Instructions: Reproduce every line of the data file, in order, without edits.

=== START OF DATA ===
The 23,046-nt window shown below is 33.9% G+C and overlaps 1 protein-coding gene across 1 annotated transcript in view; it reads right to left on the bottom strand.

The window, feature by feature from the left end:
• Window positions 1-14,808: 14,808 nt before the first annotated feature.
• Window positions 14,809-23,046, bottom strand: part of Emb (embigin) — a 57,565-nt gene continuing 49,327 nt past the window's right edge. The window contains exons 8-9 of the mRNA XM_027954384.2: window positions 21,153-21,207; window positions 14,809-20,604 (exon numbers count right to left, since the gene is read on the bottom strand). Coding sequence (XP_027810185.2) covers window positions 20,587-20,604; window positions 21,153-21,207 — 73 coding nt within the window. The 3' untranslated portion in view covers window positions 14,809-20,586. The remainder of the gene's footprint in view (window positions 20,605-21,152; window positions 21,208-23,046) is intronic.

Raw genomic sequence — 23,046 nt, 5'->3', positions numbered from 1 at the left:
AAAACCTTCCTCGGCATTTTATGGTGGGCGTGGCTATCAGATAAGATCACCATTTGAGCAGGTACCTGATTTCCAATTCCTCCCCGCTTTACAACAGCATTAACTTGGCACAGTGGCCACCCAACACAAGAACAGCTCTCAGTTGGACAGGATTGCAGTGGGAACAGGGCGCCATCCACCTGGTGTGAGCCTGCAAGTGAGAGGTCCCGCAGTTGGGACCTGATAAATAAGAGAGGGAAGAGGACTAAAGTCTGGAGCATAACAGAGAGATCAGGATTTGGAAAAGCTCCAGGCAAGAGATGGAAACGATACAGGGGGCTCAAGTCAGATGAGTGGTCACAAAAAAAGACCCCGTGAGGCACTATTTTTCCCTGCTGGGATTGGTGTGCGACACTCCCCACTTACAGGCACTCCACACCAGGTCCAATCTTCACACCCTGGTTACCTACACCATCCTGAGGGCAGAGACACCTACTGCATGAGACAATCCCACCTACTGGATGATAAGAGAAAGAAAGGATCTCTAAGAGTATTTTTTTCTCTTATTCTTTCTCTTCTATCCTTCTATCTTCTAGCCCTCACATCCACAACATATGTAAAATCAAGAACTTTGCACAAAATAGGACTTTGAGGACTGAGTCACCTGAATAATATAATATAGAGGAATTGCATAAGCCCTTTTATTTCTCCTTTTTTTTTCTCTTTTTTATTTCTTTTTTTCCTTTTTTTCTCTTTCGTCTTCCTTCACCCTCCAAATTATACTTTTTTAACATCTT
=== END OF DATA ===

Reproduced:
The 23,046-nt window shown below is 33.9% G+C and overlaps 1 protein-coding gene across 1 annotated transcript in view; it reads right to left on the bottom strand.

The window, feature by feature from the left end:
• Window positions 1-14,808: 14,808 nt before the first annotated feature.
• Window positions 14,809-23,046, bottom strand: part of Emb (embigin) — a 57,565-nt gene continuing 49,327 nt past the window's right edge. The window contains exons 8-9 of the mRNA XM_027954384.2: window positions 21,153-21,207; window positions 14,809-20,604 (exon numbers count right to left, since the gene is read on the bottom strand). Coding sequence (XP_027810185.2) covers window positions 20,587-20,604; window positions 21,153-21,207 — 73 coding nt within the window. The 3' untranslated portion in view covers window positions 14,809-20,586. The remainder of the gene's footprint in view (window positions 20,605-21,152; window positions 21,208-23,046) is intronic.

Raw genomic sequence — 23,046 nt, 5'->3', positions numbered from 1 at the left:
AAAACCTTCCTCGGCATTTTATGGTGGGCGTGGCTATCAGATAAGATCACCATTTGAGCAGGTACCTGATTTCCAATTCCTCCCCGCTTTACAACAGCATTAACTTGGCACAGTGGCCACCCAACACAAGAACAGCTCTCAGTTGGACAGGATTGCAGTGGGAACAGGGCGCCATCCACCTGGTGTGAGCCTGCAAGTGAGAGGTCCCGCAGTTGGGACCTGATAAATAAGAGAGGGAAGAGGACTAAAGTCTGGAGCATAACAGAGAGATCAGGATTTGGAAAAGCTCCAGGCAAGAGATGGAAACGATACAGGGGGCTCAAGTCAGATGAGTGGTCACAAAAAAAGACCCCGTGAGGCACTATTTTTCCCTGCTGGGATTGGTGTGCGACACTCCCCACTTACAGGCACTCCACACCAGGTCCAATCTTCACACCCTGGTTACCTACACCATCCTGAGGGCAGAGACACCTACTGCATGAGACAATCCCACCTACTGGATGATAAGAGAAAGAAAGGATCTCTAAGAGTATTTTTTTCTCTTATTCTTTCTCTTCTATCCTTCTATCTTCTAGCCCTCACATCCACAACATATGTAAAATCAAGAACTTTGCACAAAATAGGACTTTGAGGACTGAGTCACCTGAATAATATAATATAGAGGAATTGCATAAGCCCTTTTATTTCTCCTTTTTTTTTCTCTTTTTTATTTCTTTTTTTCCTTTTTTTCTCTTTCGTCTTCCTTCACCCTCCAAATTATACTTTTTTAACATCTT